India was not the climate villain of COP26.
Far from claiming the right to use coal endlessly, India apparently proposed in Glasgow that there should be a global plan for phasing its use down – as long as that was part of a bigger plan for all fossil fuels be phased out, in a just way.
There are two important aspects there: there has to be a plan for dealing with all fossil fuels and they have to be phased out in a just way.
The Glasgow summit in November was historic in that it produced the first climate agreement that actually named fossil fuels as a problem. However, it only named one fossil fuel, coal – which is (in global terms) now the fuel of poorer countries.
Western countries used coal massively earlier in their industrialisation and development. They have now largely switched to the other two fossil fuels, oil and gas.
The effect of naming only coal in the Glasgow agreement was to point the finger of blame at developing countries who aren’t rich enough to be able to import oil and gas in massive quantities, and who have to rely on coal for energy.
India depends on coal for 70 percent of its electricity generation, for example, and will take decades to switch over to clean, renewable energy. As India’s population emerges from poverty, they will demand more energy per person, making the transition to clean power even harder.
Fair shares phase-out
Brandon Wu of ActionAid International pointed out: ‘India said in negotiations that all fossil fuels must be phased down, in an equitable manner. This is quite a reasonable response that is supported by a broad coalition of civil society groups which, earlier at COP26, released a report about how this might be done [see p14 – ed]. A globally equitable fossil fuel phase-out is essential for the just, feminist and green transitions that countries need to make.’
One part of climate justice is taking account of the how we got to this point, and the historic emissions that different countries have made, in making our plans for the future.
An Indian minister said before COP26, at the Rome G20 meeting: ‘All the countries put together will be net zero [emissions], which means that developed countries, which have already enjoyed the fruits of low-cost energy for several years, will have to go in for net zero much faster, and possibly even going for net negative, so that they can release policy space and some carbon space for the developing countries to pursue their development agenda.’
Who uses the carbon budget?
In other words, there is only a certain amount of greenhouse gas emissions that the world can afford this century, its remaining carbon budget or ‘space’, and most of that should be reserved for the poorer nations of the world who have not contributed as much to the creation of the climate emergency.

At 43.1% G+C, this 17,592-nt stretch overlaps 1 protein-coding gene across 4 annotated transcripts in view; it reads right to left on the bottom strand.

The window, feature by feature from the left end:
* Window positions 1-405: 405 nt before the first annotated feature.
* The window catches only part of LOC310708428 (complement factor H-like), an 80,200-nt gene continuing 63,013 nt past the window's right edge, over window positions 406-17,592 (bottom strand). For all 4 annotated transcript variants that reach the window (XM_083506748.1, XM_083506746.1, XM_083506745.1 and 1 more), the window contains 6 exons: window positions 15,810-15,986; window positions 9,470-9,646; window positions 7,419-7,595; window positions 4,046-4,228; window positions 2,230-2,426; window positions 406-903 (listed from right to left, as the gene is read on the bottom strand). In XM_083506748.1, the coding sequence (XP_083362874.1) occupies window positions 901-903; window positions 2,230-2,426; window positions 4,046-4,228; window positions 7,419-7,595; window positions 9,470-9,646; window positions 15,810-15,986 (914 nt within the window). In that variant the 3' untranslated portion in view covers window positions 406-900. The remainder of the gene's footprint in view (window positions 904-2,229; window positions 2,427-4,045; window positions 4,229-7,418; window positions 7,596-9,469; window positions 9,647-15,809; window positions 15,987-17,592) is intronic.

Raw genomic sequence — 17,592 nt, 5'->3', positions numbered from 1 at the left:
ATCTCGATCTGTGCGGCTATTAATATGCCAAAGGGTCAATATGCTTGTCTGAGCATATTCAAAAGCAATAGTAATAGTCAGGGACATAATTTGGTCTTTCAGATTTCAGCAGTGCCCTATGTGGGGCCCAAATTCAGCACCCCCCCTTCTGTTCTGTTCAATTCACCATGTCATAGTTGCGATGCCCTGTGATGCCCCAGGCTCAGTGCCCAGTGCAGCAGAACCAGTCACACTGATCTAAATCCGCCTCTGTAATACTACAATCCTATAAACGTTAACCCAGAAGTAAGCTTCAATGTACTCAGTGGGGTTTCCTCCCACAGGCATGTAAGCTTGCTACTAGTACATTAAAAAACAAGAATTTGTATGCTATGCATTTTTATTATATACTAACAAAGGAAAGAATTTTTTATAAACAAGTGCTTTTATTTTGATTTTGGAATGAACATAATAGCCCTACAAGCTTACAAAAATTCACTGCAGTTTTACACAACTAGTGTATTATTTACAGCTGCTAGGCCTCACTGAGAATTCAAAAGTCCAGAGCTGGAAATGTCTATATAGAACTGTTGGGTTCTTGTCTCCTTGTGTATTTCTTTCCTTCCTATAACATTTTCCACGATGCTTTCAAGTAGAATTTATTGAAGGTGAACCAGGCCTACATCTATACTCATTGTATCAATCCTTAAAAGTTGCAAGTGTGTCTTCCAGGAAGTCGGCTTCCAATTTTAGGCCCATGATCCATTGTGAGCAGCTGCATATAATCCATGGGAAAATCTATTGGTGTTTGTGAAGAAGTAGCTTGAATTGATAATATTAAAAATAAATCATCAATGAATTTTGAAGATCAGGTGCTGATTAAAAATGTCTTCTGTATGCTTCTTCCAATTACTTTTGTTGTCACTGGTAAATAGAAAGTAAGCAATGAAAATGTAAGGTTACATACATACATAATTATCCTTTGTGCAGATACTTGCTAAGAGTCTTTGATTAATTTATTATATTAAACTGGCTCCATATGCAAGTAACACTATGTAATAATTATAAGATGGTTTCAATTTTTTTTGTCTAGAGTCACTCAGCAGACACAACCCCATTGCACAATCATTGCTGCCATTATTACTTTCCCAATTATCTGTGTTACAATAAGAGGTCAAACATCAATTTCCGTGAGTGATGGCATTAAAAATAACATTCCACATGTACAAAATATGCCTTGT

That’s what India’s prime minister, Narendra Modi, means by ‘equitable distribution of carbon space’.
"Developing countries have a right to their share of the global carbon budget."
India’s environment minister, its COP26 negotiator, Bhupender Yadav, said: ‘Developing countries have a right to their fair share of the global carbon budget and are entitled to the responsible use of fossil fuels within this scope.’
The award-winning investigative site Carbon Brief says: ‘In total, humans have pumped around 2,500bn tonnes of CO2 (GtCO2) into the atmosphere since 1850, leaving less than 500GtCO2 of remaining carbon budget to stay below 1.5C of warming.’ We’ve burned through 85 percent of our total carbon budget.
Carbon Brief compiled a new analysis in October 2021 which includes the effect of changes in land use and forestry as well as the burning of fossil fuels.
This showed that while Brazil, China, India and Indonesia together account for 42 percent of the world’s population, they’re responsible for just 23 percent of emissions over the period 1850 – 2021.
In contrast, Canada, Germany, Japan, Russia, the UK and the US account just for 10 percent of the world’s population, but for 39 percent of global emissions over that time.
India (population 1,400m) has cumulative total emissions just over 85GtCO2, while the total for the US (population 334m) is more than 509GtCO2 since 1850.
In terms of their plans for emissions, India has pledged cuts that would mean it would be emitting 2.31 tonnes of CO2 per capita in 2030, according to Sunita Narain, director of the Centre for Science and Environment in New Delhi.
In contrast, the US hopes to be at 9.42 tonnes per person in 2030; the EU at 4.12 tonnes; and the UK (above India) at 2.7 tonnes per person in 2030, on Narain’s figures.
EXPLAINER 1: Why ‘loss and damage’ is so vital to the Global South - see our Editorial
EXPLAINER 2: Phase-out/phase-down
The word change in the COP26 agreement that horrified so many was from a ‘phase-out of unabated coal power’ to the ‘phase-down of unabated coal power’.
This was definitely a slight weakening of the text, from a climate perspective.
On the other hand, even in the ‘phase-out’ version of the text, there was no deadline or timeline for ending the use of coal. It didn’t mean much.
Also, the draft only talked about phasing out ‘unabated’ coal. That would have given the green light for nations to keep on digging coal mines and building coal power plants on the basis that the unproven technologies of carbon capture and storage will appear in the future – and safely and permanently remove coal’s carbon emissions.
Maybe ‘unabated’ should have got some attention, too?